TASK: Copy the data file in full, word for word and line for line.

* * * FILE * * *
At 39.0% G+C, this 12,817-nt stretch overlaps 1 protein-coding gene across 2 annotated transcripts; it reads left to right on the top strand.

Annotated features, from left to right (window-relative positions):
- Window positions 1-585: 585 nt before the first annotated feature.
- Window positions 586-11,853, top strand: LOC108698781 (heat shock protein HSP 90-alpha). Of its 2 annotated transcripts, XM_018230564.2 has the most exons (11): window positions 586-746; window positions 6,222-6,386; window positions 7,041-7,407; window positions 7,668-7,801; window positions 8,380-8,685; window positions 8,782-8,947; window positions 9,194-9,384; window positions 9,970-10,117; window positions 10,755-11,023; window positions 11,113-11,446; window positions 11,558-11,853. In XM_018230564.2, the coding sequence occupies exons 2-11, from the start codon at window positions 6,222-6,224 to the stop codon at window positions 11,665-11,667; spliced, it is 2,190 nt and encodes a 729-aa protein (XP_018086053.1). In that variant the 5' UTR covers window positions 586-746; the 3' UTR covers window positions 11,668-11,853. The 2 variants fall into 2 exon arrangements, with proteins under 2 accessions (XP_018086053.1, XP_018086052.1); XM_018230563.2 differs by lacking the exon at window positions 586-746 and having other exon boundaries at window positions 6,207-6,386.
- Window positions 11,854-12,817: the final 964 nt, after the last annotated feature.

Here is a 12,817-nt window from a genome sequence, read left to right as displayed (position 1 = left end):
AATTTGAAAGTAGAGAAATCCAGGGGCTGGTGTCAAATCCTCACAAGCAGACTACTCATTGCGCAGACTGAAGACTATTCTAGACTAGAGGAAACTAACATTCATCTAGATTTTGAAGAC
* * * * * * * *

At 39.0% G+C, this 12,817-nt stretch overlaps 1 protein-coding gene across 2 annotated transcripts; it reads left to right on the top strand.

Annotated features, from left to right (window-relative positions):
- Window positions 1-585: 585 nt before the first annotated feature.
- Window positions 586-11,853, top strand: LOC108698781 (heat shock protein HSP 90-alpha). Of its 2 annotated transcripts, XM_018230564.2 has the most exons (11): window positions 586-746; window positions 6,222-6,386; window positions 7,041-7,407; window positions 7,668-7,801; window positions 8,380-8,685; window positions 8,782-8,947; window positions 9,194-9,384; window positions 9,970-10,117; window positions 10,755-11,023; window positions 11,113-11,446; window positions 11,558-11,853. In XM_018230564.2, the coding sequence occupies exons 2-11, from the start codon at window positions 6,222-6,224 to the stop codon at window positions 11,665-11,667; spliced, it is 2,190 nt and encodes a 729-aa protein (XP_018086053.1). In that variant the 5' UTR covers window positions 586-746; the 3' UTR covers window positions 11,668-11,853. The 2 variants fall into 2 exon arrangements, with proteins under 2 accessions (XP_018086053.1, XP_018086052.1); XM_018230563.2 differs by lacking the exon at window positions 586-746 and having other exon boundaries at window positions 6,207-6,386.
- Window positions 11,854-12,817: the final 964 nt, after the last annotated feature.

Here is a 12,817-nt window from a genome sequence, read left to right as displayed (position 1 = left end):
AATTTGAAAGTAGAGAAATCCAGGGGCTGGTGTCAAATCCTCACAAGCAGACTACTCATTGCGCAGACTGAAGACTATTCTAGACTAGAGGAAACTAACATTCATCTAGATTTTGAAGAC